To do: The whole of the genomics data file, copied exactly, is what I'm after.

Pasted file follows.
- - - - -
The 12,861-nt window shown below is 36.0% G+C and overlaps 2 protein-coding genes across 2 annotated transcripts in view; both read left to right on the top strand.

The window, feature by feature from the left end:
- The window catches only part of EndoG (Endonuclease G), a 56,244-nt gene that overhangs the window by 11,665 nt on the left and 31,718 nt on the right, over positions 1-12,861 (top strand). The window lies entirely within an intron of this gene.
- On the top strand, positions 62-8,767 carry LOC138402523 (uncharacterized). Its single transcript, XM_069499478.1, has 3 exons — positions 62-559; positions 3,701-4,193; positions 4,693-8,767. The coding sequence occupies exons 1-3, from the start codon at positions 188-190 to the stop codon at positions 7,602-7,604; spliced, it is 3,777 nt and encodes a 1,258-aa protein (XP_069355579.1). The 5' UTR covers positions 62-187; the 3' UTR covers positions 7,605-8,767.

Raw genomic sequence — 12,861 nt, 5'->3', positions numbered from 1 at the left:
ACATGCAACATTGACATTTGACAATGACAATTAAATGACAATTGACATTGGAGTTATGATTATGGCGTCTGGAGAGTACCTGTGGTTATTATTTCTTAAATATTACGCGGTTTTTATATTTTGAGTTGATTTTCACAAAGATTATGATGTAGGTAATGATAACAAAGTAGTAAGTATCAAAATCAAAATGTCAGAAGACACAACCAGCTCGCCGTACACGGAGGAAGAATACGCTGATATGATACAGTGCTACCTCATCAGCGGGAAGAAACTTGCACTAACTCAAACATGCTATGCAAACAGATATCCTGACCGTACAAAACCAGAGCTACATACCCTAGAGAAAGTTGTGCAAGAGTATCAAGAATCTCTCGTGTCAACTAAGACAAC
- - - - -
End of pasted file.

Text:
The 12,861-nt window shown below is 36.0% G+C and overlaps 2 protein-coding genes across 2 annotated transcripts in view; both read left to right on the top strand.

The window, feature by feature from the left end:
- The window catches only part of EndoG (Endonuclease G), a 56,244-nt gene that overhangs the window by 11,665 nt on the left and 31,718 nt on the right, over positions 1-12,861 (top strand). The window lies entirely within an intron of this gene.
- On the top strand, positions 62-8,767 carry LOC138402523 (uncharacterized). Its single transcript, XM_069499478.1, has 3 exons — positions 62-559; positions 3,701-4,193; positions 4,693-8,767. The coding sequence occupies exons 1-3, from the start codon at positions 188-190 to the stop codon at positions 7,602-7,604; spliced, it is 3,777 nt and encodes a 1,258-aa protein (XP_069355579.1). The 5' UTR covers positions 62-187; the 3' UTR covers positions 7,605-8,767.

Raw genomic sequence — 12,861 nt, 5'->3', positions numbered from 1 at the left:
ACATGCAACATTGACATTTGACAATGACAATTAAATGACAATTGACATTGGAGTTATGATTATGGCGTCTGGAGAGTACCTGTGGTTATTATTTCTTAAATATTACGCGGTTTTTATATTTTGAGTTGATTTTCACAAAGATTATGATGTAGGTAATGATAACAAAGTAGTAAGTATCAAAATCAAAATGTCAGAAGACACAACCAGCTCGCCGTACACGGAGGAAGAATACGCTGATATGATACAGTGCTACCTCATCAGCGGGAAGAAACTTGCACTAACTCAAACATGCTATGCAAACAGATATCCTGACCGTACAAAACCAGAGCTACATACCCTAGAGAAAGTTGTGCAAGAGTATCAAGAATCTCTCGTGTCAACTAAGACAAC